Hill said "At Last" is probably his most requested first dance song. "'Can't Help Falling in Love'" is also a frequent request. "Any song with 'love' in the title, though not all those songs are appropriate," he said, offering this advice - it helps to pay attention to the lyrics, and know what the song is really about. "The wedding where the Oldies Band played the MC5 song was kind of awkward," he said. Hill couldn't remember the specific song, but pointed to its explicitly sexual lyrics. "Since I started working as an agent, I'm now kinda seeing weddings from all sides," Hill said. He said many brides stress over the music at their weddings, when often it's other professionals who screw things up. "All the people I work with are good entertainers and people who show up on time. But I've been at several weddings where the cakes didn't show up." He's got other horror stories. "I had a videographer once who missed the first dance because he was outside smoking a cigarette," Hill recalled. "So he asked me to play the first song over again. I said 'No.' There's no way to recreate that moment. There's no born-again first dances!" He also said to beware of wedding hijackers. At one wedding, the couple requested "California Sun" as their first dance song. "Then we were gonna do the father-daughter song," Hill says. "It was awesome. The bride and groom were dancing, they were rockin' good." Before the second dance, the couple opened up the mike for toasts. Up comes the best man with what Hill called an eight-page speech. After that, the party's momentum was gone. "It turns into an open-mic night," he said. At another wedding the El Orbits played, the best man, who had only recently met the bride, took the stage to deliver an impassioned bros before hos speech. "You gotta really know someone and trust them to give them the microphone at your wedding," he said. Hill admitted he was nervous at the first wedding he was ever asked to perform. "I certainly made doubly sure that they wanted to give it a try. It's very intimate, and you give a piece of yourself every time you perform." Since then, he's grown more comfortable making judgment calls on the stage. While there are certain songs Hill would steer people away from playing at their wedding, he's also had to take a few gambles.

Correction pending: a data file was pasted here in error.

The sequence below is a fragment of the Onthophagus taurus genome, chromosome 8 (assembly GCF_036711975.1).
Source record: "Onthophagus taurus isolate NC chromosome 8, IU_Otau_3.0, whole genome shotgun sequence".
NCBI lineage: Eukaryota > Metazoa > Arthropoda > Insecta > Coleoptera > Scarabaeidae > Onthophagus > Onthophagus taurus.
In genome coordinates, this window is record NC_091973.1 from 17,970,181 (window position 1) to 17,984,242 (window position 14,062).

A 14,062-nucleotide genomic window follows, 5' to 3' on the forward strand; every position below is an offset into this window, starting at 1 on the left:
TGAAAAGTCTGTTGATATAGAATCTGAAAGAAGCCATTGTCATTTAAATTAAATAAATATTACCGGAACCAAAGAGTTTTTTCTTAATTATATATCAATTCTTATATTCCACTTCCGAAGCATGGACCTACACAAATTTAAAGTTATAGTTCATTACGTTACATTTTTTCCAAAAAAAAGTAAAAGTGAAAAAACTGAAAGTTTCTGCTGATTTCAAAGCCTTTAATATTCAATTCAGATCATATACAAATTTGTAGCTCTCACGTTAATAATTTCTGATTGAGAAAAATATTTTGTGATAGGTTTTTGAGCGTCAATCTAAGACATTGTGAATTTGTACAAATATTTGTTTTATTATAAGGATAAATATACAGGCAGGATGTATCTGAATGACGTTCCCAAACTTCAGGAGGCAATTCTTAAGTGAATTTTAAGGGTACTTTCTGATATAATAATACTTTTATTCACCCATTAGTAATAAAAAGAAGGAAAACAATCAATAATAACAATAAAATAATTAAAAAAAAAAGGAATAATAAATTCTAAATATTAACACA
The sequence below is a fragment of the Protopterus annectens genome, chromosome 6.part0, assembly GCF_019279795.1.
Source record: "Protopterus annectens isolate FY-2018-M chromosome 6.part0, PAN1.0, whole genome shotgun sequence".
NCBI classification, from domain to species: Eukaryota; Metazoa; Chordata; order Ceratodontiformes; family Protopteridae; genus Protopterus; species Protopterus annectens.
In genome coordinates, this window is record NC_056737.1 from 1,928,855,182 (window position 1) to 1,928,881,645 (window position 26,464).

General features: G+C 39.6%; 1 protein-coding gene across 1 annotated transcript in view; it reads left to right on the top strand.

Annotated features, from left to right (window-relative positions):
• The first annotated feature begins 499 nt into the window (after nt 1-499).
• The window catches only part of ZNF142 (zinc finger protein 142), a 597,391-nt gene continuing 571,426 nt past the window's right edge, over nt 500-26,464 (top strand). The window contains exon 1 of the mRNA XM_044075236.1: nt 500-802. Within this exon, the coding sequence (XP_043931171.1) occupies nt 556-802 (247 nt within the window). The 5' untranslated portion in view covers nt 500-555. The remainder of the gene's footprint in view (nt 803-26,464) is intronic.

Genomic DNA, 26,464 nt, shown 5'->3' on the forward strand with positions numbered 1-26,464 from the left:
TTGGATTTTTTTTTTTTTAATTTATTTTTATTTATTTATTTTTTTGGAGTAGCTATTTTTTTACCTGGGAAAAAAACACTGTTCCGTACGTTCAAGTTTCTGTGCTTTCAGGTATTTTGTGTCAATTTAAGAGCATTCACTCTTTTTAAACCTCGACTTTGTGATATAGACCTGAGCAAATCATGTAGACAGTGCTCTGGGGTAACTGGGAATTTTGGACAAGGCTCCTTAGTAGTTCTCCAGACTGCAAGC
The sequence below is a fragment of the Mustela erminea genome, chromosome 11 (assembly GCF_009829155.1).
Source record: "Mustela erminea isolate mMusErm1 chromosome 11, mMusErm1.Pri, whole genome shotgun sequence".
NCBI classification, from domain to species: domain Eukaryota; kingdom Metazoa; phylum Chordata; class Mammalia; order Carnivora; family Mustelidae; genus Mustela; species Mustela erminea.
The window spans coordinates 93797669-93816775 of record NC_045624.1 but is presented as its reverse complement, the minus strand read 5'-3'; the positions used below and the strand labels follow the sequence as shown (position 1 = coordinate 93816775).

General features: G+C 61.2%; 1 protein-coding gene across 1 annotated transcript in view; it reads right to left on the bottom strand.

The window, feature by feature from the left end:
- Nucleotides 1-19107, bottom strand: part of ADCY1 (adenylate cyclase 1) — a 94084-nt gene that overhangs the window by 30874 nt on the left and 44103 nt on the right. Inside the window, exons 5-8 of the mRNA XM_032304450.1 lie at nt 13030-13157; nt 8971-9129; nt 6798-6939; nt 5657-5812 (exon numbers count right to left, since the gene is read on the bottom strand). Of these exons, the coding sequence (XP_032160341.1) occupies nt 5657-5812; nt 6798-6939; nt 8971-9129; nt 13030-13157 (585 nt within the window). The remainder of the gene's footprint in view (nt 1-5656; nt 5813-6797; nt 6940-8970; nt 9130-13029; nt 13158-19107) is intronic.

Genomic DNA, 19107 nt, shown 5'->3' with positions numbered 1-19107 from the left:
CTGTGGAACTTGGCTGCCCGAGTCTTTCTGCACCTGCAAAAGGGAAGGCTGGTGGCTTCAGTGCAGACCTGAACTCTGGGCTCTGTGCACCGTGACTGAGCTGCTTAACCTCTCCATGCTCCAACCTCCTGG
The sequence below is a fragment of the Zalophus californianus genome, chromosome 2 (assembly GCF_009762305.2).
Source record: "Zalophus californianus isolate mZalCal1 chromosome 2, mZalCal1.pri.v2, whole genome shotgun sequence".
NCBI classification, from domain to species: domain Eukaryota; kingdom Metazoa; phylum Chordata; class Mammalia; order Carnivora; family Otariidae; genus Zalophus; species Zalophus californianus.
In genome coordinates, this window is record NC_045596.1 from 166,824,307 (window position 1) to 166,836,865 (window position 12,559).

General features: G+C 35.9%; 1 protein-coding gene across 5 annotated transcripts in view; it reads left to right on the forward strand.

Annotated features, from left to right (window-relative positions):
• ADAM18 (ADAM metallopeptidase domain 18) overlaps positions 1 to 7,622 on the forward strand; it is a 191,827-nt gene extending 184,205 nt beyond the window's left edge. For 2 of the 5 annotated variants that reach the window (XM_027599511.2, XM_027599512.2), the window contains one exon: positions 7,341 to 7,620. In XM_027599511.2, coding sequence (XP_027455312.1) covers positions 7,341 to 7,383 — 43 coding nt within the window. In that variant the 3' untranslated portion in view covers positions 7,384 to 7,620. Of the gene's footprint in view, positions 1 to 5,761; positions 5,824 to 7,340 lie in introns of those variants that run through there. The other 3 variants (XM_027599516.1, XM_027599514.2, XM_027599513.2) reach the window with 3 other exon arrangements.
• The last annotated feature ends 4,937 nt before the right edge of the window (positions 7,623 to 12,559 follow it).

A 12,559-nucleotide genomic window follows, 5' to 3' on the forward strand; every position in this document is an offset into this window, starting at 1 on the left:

"'Take A Letter, Maria' is one we try not to play," he said. The song is about a man who finds out his wife is cheating on him. He dictates a letter to her through his secretary, and at the end of the song he ends up taking the secretary out on a date. But Hill was at one wedding reception that needed a little pick-me-up, so they played R.B. Greaves' 1969 hit. "I thought, something's gotta get this party started," Hill said. "That was the tune that broke the night open." Hill's goal as an agent, he said, is "always to make sure the wedding party has the same goal as the band." And a couple's budgeting, whether big or small, can make all the difference. Hill has played weddings where the couple spent a little money on a lot of things - like personalized TicTacs - to weddings where the couple spent a lot of money on just a few things. "I always tell people, 'I've never seen anyone dance to an ice sculpture.'" Hill said one family saved and saved to hire the Allen Oldies Band. Towards the end of the reception, he looked out at the dance floor. "It just hit me," he said. "Everybody at the party was on the dance floor, and it ended with a big group of the bride and groom. I said to the band, 'We gotta get out of here!'" Hill's own wedding featured Grady Gaines and the Texas Upsetters. Gaines was the bandleader for Little Richard and Sam Cooke. "He's a Houston treasure," Hill said. As for Hill's last piece of advice for engaged couples: "It's a giant job to put a wedding together," he said. "Number one, it's a party, so you should try to have some fun."